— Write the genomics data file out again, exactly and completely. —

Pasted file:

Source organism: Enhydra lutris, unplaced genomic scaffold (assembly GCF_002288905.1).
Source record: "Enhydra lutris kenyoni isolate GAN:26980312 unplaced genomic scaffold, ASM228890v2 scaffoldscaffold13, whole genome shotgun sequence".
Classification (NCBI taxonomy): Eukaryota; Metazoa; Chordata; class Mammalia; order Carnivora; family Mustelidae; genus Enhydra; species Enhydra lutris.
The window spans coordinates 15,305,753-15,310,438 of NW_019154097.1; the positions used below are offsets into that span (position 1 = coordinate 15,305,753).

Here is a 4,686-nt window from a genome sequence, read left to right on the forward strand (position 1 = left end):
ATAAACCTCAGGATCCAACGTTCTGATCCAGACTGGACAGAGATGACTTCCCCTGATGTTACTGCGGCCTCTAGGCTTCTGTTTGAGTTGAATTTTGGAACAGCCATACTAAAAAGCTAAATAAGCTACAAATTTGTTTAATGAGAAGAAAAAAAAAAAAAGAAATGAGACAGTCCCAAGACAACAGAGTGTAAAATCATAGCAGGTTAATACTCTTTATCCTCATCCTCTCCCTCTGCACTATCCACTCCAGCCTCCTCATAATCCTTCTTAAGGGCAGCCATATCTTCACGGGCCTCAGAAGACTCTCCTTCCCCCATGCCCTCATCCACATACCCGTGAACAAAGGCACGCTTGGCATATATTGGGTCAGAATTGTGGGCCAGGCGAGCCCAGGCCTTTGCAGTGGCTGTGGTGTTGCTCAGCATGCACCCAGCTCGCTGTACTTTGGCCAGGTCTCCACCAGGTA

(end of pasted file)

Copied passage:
Source organism: Enhydra lutris, unplaced genomic scaffold (assembly GCF_002288905.1).
Source record: "Enhydra lutris kenyoni isolate GAN:26980312 unplaced genomic scaffold, ASM228890v2 scaffoldscaffold13, whole genome shotgun sequence".
Classification (NCBI taxonomy): Eukaryota; Metazoa; Chordata; class Mammalia; order Carnivora; family Mustelidae; genus Enhydra; species Enhydra lutris.
The window spans coordinates 15,305,753-15,310,438 of NW_019154097.1; the positions used below are offsets into that span (position 1 = coordinate 15,305,753).

Here is a 4,686-nt window from a genome sequence, read left to right on the forward strand (position 1 = left end):
ATAAACCTCAGGATCCAACGTTCTGATCCAGACTGGACAGAGATGACTTCCCCTGATGTTACTGCGGCCTCTAGGCTTCTGTTTGAGTTGAATTTTGGAACAGCCATACTAAAAAGCTAAATAAGCTACAAATTTGTTTAATGAGAAGAAAAAAAAAAAAAGAAATGAGACAGTCCCAAGACAACAGAGTGTAAAATCATAGCAGGTTAATACTCTTTATCCTCATCCTCTCCCTCTGCACTATCCACTCCAGCCTCCTCATAATCCTTCTTAAGGGCAGCCATATCTTCACGGGCCTCAGAAGACTCTCCTTCCCCCATGCCCTCATCCACATACCCGTGAACAAAGGCACGCTTGGCATATATTGGGTCAGAATTGTGGGCCAGGCGAGCCCAGGCCTTTGCAGTGGCTGTGGTGTTGCTCAGCATGCACCCAGCTCGCTGTACTTTGGCCAGGTCTCCACCAGGTA